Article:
5 When some were speaking about the temple, how it was adorned with beautiful stones and gifts dedicated to God, he said, 6‘As for these things that you see, the days will come when not one stone will be left upon another; all will be thrown down.’
7 They asked him, ‘Teacher, when will this be, and what will be the sign that this is about to take place?’ 8And he said, ‘Beware that you are not led astray; for many will come in my name and say, “I am he!”* and, “The time is near!”* Do not go after them.
9 ‘When you hear of wars and insurrections, do not be terrified; for these things must take place first, but the end will not follow immediately.’ 10Then he said to them, ‘Nation will rise against nation, and kingdom against kingdom; 11there will be great earthquakes, and in various places famines and plagues; and there will be dreadful portents and great signs from heaven.
12 ‘But before all this occurs, they will arrest you and persecute you; they will hand you over to synagogues and prisons, and you will be brought before kings and governors because of my name. 13This will give you an opportunity to testify. 14So make up your minds not to prepare your defense in advance; 15for I will give you words* and a wisdom that none of your opponents will be able to withstand or contradict. 16You will be betrayed even by parents and brothers, by relatives and friends; and they will put some of you to death. 17You will be hated by all because of my name. 18But not a hair of your head will perish. 19By your endurance you will gain your souls.
Apparently I’m not the only one who appreciates aesthetically pleasing church architecture. I can appreciate the old gothic style of many churches for the time and effort it takes to build all those arches. How about churches made of hand-placed stone? There is a church in my hometown which was built with stone back in the early 1800s – I do not want to imagine the time it took to construct that church single stone by single stone. I can also appreciate the more contemporary design styles many new churches have as well complete with stadium seating and elaborate stages. How a worship space is built can say a lot about that particular worshipping community’s values. I had a professor in seminary that put forth this hypothesis and added by saying you could look at a church’s building and essentially know their style of worship and their overall culture. Fascinating (to me, at least)!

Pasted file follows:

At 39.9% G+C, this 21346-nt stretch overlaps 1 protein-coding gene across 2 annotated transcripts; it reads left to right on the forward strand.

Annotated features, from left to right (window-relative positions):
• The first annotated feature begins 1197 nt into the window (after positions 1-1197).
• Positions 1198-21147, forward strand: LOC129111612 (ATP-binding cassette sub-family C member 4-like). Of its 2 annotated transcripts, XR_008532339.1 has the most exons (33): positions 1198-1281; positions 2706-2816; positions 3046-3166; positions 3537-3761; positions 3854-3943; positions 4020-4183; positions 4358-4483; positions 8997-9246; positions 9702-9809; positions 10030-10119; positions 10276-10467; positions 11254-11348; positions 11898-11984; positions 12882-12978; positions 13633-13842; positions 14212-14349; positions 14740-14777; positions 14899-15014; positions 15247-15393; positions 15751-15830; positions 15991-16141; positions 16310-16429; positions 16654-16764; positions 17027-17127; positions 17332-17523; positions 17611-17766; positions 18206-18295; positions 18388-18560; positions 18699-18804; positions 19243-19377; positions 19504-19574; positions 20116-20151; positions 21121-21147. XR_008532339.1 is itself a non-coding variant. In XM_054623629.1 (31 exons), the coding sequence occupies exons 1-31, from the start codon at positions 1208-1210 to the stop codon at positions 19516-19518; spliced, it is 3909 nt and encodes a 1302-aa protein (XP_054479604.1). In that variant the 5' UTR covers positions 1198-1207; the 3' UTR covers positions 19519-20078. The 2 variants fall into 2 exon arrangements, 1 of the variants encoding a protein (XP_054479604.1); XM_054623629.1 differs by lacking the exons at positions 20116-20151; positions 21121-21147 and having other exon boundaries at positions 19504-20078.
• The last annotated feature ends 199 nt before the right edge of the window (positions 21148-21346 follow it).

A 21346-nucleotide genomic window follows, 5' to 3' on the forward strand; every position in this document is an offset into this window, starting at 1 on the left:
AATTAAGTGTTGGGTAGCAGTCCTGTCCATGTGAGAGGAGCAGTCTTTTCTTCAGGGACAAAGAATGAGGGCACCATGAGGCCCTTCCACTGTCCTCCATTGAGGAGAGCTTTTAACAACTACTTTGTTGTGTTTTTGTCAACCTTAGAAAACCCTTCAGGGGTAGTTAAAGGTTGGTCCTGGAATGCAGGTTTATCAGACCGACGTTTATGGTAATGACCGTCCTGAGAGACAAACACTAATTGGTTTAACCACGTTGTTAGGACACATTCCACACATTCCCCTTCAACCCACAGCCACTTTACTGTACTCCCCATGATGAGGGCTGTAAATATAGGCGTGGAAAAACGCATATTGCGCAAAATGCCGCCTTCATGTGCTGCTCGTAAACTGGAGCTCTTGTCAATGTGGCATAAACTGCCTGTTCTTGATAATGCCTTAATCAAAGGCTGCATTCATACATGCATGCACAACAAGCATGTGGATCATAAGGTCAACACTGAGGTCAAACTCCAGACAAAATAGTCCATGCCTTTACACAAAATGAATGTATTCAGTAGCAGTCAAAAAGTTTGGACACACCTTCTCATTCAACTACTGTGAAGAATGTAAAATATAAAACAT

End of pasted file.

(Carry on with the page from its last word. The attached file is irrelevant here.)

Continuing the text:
Whoever is talking to Jesus here appreciated good architecture as well. It seems like they were sort of patting themselves on the back for how wonderful it was and I am sure some part of them wanted Jesus to join them in discussing the magnificence of the new stained-glass windows or the state of the art sound system that so-and-so donated to the church. However, Jesus always thought of things differently. Instead of talking about the magnificence of the gift-adorned temple, Jesus reminds the hearers that what’s in or on the temple doesn’t matter because it is going to be destroyed! What a buzz-kill Jesus! In the Gospels though, we can always rely on Jesus to tell us what he thinks. Here, Jesus’ statement is not even about decorations or architectural style, though. He’s not saying, “Well that’s ugly take it down” or “I sure wish you wouldn’t have put that stained glass there.” Jesus is talking big picture-end-of-time type stuff. Jesus is saying that the adornments of the temple (or church) won’t ultimately matter because eventually history will end. Creation, and history as a part of creation, is in God’s good hands and will eventually end. We need not worry, though; God will bring history to a worthy conclusion indeed!
Passages like these have often caused people to begin guessing just exactly when “the end” will be. Many, like Jesus says in the passage, have even claimed to be Him! But Jesus’ point is not to get us guessing about when and how, but instead thinking about here and now! The Jesus of Luke 21 calls for us to be The Church now; to be disciples of the Kingdom of God!
What does this mean to Cherokee Springs UMC? How do we continue to “think about here and now.” What does it mean for us to be the church now? How can we be The Church now?
See you Sunday if not before!!
p.s. whoever can name the church in the picture above wins bragging rights this week!